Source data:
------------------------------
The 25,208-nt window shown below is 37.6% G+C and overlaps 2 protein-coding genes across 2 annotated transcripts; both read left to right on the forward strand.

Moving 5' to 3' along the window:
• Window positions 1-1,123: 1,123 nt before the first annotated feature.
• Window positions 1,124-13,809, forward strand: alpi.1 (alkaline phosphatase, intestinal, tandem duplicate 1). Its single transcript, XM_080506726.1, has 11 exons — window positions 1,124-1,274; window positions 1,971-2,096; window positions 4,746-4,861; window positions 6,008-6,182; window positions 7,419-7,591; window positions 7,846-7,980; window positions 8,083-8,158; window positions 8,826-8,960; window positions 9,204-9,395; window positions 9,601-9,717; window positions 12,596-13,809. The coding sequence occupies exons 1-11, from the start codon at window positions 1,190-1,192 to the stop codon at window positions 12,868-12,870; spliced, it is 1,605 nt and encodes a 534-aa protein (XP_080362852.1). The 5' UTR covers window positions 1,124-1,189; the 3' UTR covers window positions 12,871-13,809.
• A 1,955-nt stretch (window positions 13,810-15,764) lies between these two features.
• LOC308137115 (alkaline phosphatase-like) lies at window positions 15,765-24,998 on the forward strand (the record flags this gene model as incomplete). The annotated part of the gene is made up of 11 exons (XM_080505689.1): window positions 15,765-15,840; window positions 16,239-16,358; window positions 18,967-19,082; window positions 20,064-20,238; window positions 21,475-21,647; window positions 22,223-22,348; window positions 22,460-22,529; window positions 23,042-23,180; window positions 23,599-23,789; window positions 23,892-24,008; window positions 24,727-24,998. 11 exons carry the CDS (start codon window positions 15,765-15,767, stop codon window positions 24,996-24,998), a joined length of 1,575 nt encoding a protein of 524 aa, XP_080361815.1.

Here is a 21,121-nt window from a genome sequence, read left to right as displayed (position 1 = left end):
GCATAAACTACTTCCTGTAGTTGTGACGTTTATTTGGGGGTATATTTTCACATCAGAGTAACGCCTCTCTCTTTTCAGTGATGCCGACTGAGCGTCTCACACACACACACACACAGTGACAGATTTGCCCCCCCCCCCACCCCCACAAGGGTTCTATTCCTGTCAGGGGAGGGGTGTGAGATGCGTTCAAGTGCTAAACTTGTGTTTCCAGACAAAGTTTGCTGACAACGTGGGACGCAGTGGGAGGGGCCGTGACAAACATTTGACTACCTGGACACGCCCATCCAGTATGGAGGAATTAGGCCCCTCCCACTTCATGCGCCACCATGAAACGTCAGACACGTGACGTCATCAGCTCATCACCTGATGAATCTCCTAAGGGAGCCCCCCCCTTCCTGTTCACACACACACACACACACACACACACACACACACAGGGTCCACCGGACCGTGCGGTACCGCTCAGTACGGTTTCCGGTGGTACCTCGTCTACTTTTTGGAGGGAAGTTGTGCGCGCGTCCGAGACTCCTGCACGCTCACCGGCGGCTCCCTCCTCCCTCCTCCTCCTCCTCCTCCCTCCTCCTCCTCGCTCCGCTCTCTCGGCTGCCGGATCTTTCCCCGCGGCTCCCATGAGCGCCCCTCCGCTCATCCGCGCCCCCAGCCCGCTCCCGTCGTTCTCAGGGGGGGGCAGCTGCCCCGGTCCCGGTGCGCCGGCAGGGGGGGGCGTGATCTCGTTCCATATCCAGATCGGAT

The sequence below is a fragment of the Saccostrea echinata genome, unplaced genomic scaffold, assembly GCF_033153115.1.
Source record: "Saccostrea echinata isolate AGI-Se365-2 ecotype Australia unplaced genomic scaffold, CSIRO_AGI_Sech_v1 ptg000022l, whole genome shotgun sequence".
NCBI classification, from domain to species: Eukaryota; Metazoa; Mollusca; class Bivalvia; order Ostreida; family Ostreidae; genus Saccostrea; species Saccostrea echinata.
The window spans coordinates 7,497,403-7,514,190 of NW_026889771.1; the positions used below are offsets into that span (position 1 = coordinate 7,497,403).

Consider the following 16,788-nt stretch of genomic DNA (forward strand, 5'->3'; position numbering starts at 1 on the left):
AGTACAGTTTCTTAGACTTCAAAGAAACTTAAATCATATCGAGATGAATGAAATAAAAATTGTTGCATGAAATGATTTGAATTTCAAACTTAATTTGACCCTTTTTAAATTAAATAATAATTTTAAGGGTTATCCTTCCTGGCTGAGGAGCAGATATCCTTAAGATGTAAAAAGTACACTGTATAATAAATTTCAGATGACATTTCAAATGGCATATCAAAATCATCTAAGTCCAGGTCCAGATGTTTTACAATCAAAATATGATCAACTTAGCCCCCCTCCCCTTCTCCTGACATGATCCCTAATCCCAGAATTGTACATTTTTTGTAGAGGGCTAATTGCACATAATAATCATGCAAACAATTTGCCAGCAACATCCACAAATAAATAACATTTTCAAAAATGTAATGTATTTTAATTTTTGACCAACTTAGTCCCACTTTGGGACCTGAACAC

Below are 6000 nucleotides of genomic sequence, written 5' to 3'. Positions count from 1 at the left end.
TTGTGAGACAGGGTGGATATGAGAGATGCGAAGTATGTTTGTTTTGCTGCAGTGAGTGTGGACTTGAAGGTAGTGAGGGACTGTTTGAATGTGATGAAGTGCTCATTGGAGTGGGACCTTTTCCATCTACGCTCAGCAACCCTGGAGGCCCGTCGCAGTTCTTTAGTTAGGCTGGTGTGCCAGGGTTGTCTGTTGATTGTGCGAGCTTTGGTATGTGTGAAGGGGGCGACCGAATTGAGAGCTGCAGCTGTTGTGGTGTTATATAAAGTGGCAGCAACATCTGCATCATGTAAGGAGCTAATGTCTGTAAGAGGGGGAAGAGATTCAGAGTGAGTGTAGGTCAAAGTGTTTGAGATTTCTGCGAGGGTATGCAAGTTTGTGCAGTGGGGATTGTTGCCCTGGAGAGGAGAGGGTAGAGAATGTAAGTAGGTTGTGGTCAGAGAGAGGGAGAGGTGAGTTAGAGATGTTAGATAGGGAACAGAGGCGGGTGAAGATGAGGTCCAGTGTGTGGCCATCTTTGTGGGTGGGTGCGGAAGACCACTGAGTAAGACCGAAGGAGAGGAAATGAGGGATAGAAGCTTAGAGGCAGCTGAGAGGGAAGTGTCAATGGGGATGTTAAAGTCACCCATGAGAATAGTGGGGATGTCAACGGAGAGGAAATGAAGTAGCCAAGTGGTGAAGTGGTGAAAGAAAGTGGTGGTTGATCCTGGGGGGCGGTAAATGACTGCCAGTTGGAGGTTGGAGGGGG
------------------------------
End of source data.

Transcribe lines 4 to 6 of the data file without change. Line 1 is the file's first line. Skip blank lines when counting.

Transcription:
• Window positions 1,124-13,809, forward strand: alpi.1 (alkaline phosphatase, intestinal, tandem duplicate 1). Its single transcript, XM_080506726.1, has 11 exons — window positions 1,124-1,274; window positions 1,971-2,096; window positions 4,746-4,861; window positions 6,008-6,182; window positions 7,419-7,591; window positions 7,846-7,980; window positions 8,083-8,158; window positions 8,826-8,960; window positions 9,204-9,395; window positions 9,601-9,717; window positions 12,596-13,809. The coding sequence occupies exons 1-11, from the start codon at window positions 1,190-1,192 to the stop codon at window positions 12,868-12,870; spliced, it is 1,605 nt and encodes a 534-aa protein (XP_080362852.1). The 5' UTR covers window positions 1,124-1,189; the 3' UTR covers window positions 12,871-13,809.
• A 1,955-nt stretch (window positions 13,810-15,764) lies between these two features.
• LOC308137115 (alkaline phosphatase-like) lies at window positions 15,765-24,998 on the forward strand (the record flags this gene model as incomplete). The annotated part of the gene is made up of 11 exons (XM_080505689.1): window positions 15,765-15,840; window positions 16,239-16,358; window positions 18,967-19,082; window positions 20,064-20,238; window positions 21,475-21,647; window positions 22,223-22,348; window positions 22,460-22,529; window positions 23,042-23,180; window positions 23,599-23,789; window positions 23,892-24,008; window positions 24,727-24,998. 11 exons carry the CDS (start codon window positions 15,765-15,767, stop codon window positions 24,996-24,998), a joined length of 1,575 nt encoding a protein of 524 aa, XP_080361815.1.